Seeing Light Where There’s None

Doc Brown had a DeLorean and H.G. Wells had a time machine to travel back in time, but Austin-based Black Angels need only their instruments to bring back the ’60s and ’70s with their intrepid take on psychedelic rock.

That era of hippies, counter culture, war, heavy drugs and experimentation ferment in each fuzzy, brooding note the Black Angels produce in their music. It’s easy to dispel them as a stoner rock band because of their drawn-out songs and vocals that evoke Grace Slick’s, but there’s more to their brand of rock than any label can hope to sum up.

“The music in the ’60s, specifically, was the most creative time in American music,” frontman Alex Maas says. “There was a lot of turmoil and a scary future, and I think a lot [of] creativity was spawned [from that]. I think that whenever things are easy, there’s less creativity because [people] aren’t inspired by anything.”

Maas finds labels funny. He doesn’t mind the stoner rock references or the variations of psychedelic rock that are bestowed on the Black Angels. All that matters to him is how you get to the music and whether you enjoy it.

“Everybody has references. It’s like, ‘How are they trying to convey the message?’ You have to have a reference point,” Maas says. “I think [labels] are kind of fun to make up. We used to call our music Native-American drum and roll.”

Like a matryoshka doll, the Black Angels shed their layers to the core and rebuilt. They scaled their drone-y guitars back a bit and incorporated a faster rhythm section with vocals to compliment. Their first two albums suggested a sound the Black Angels were trapped inside, but 2010’s Phosphene Dream breaks through their sometimes-monotonous sound and evolves it without straying too far from their roots.

Phosphene Dream is a record of firsts. It’s the first Black Angels album to be recorded outside of Austin (at Sunset Sound in Los Angeles) and their first record on a new label (Blue Horizon). The band continued breaking out of their shell by working with renowned producer, Dave Sardy (Oasis, OK GO, Marilyn Manson).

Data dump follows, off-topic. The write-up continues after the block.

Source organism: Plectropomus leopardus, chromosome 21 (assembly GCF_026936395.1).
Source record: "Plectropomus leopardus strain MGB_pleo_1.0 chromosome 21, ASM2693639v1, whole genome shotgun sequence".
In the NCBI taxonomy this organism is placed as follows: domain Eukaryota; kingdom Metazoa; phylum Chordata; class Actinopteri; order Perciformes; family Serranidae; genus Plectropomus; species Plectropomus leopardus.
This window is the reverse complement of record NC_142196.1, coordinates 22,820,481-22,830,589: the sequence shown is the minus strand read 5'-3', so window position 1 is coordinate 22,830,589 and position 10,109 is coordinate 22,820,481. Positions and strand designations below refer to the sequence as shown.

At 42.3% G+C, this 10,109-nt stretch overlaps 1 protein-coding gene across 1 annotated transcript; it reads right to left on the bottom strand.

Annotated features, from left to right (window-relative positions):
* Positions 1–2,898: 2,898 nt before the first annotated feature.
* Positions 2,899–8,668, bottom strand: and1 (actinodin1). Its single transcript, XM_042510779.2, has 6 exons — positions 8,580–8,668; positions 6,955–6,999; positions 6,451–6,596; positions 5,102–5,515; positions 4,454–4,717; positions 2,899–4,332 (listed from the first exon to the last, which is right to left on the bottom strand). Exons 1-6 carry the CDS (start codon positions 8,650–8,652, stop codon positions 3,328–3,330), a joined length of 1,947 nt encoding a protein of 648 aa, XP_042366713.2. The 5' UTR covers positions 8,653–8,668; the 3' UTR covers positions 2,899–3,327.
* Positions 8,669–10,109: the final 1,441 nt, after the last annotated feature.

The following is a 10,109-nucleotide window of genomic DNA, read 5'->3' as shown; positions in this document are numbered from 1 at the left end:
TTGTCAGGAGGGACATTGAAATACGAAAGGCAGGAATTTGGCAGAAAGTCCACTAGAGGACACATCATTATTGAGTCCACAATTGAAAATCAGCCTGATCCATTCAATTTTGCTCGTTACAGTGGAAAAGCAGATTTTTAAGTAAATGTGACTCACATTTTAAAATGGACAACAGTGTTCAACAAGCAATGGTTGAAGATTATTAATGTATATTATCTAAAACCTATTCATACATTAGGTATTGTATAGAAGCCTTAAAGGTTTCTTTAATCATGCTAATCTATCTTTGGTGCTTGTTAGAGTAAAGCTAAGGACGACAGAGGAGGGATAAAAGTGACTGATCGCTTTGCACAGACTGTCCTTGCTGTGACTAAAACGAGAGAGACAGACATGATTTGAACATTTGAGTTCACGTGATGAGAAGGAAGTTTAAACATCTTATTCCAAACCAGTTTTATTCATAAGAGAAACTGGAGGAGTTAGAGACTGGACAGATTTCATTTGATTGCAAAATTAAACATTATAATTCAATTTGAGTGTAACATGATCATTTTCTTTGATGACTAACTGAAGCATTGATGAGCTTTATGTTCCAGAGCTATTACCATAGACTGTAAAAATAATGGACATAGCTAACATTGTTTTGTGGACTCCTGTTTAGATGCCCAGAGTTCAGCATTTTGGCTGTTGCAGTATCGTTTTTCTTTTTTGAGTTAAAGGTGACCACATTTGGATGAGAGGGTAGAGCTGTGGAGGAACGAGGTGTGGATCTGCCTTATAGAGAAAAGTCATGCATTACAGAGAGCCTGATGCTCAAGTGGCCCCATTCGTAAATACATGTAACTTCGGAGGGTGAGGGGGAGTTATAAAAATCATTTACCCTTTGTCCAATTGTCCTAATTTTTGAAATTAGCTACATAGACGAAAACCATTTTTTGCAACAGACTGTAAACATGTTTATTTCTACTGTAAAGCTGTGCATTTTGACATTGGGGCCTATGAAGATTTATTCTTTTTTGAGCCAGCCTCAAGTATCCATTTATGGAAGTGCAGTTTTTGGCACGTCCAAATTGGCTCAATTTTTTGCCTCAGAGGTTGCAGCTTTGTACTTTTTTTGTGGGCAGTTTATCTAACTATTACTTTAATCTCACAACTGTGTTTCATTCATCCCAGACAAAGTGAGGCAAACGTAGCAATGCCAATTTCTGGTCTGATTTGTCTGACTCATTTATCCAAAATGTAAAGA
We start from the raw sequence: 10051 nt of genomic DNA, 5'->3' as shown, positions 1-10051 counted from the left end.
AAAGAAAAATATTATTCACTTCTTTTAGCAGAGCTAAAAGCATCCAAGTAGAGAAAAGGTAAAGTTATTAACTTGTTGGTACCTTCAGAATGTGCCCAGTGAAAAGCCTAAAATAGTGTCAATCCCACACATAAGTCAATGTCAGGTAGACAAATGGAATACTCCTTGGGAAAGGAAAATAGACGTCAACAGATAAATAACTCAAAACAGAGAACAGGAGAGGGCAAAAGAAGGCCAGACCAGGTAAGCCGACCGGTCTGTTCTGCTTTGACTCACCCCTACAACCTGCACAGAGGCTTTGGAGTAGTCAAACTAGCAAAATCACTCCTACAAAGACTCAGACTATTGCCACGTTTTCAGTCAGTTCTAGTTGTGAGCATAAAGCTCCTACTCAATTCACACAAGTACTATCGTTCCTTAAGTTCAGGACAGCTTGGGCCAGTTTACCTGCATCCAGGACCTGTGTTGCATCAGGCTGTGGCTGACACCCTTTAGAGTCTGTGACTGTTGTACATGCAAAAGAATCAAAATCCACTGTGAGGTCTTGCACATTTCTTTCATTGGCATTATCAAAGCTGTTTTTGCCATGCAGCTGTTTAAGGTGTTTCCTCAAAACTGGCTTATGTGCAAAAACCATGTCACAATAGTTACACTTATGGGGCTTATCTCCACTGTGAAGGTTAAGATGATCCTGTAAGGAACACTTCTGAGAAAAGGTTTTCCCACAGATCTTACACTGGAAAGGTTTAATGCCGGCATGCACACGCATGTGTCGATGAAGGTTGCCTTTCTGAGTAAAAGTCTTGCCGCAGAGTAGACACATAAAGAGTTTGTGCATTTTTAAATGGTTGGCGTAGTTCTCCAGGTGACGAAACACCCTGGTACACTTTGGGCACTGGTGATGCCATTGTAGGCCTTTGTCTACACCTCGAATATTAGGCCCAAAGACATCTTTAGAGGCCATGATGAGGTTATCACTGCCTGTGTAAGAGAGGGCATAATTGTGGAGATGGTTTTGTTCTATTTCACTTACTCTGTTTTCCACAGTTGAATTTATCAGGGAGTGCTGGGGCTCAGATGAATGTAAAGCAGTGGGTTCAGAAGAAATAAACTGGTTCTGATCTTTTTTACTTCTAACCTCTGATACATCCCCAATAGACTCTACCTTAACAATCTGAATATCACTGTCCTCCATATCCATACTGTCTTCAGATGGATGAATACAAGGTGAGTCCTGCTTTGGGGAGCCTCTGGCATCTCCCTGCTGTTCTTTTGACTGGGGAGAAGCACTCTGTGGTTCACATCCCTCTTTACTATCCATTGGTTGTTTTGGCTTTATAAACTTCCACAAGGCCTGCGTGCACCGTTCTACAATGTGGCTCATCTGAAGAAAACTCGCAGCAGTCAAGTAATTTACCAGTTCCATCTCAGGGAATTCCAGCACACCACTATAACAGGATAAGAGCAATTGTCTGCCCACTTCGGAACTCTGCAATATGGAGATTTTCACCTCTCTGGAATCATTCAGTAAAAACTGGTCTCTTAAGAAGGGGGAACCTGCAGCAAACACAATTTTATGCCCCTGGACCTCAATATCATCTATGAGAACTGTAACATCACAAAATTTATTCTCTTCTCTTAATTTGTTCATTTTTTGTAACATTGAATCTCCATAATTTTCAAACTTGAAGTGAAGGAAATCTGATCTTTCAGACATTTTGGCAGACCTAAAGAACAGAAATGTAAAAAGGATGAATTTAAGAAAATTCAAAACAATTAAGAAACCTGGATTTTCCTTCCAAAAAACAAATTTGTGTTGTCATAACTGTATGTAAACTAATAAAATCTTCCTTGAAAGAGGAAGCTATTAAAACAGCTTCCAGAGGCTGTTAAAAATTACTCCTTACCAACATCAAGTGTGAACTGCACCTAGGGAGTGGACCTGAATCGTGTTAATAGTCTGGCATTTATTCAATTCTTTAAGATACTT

“It was amazing. For one thing, we’d never worked with a producer before. Before we ever met Dave [Sardy], we were kind of like ‘I don’t know. It could be weird,’ but it worked for the Beatles so it could be great,” Maas continues. “He would encourage us to try different things, get us out of our comfort zone. [He] helped the band evolve in ways that we weren’t trying.”

In a phosphene phenomenon, the retina interprets light when there is none. The most common phosphene experience you can have is by rubbing your eyes. The ensuing bursts of color and light are the product of pressure being directed onto the retina. The phenomenon serves as a theme to this brand-new Black Angels who believe cool music is congruent to cool imagery.

“We’ve always been big on having the package represent the sound. I remember going to record stores and buying CDs when I was younger and thinking if the albums look cool, it’ll probably have one or two good tracks on it,” Maas says with a laugh.

The Austin quintet continues to make splashes in the underground scene, particularly SXSW, and have their music featured on TV shows like “Fringe” and “Californication,” yet the mainstream eludes them.

“I think there are tons of amazing bands right now, but not a lot of people know about them because you have people controlling what people listen to. Although we have control ourselves with the Internet, the majority of people are listening to the radio,” Maas says.

Maas isn’t in pursuit of music industry accolades or a spot on the Billboard Top 40 to vindicate his musical vision. He simply wants more people to check him out. The band’s profile continues to grow with major collaborations like the two he’s had with famed British band UNKLE and spots on soundtracks.

It’s all about music, and great bands understand that. Bands with huge followings can pander to the masses, but for people who want something with more meaning, there are bands like the Black Angels who deliver without compromise.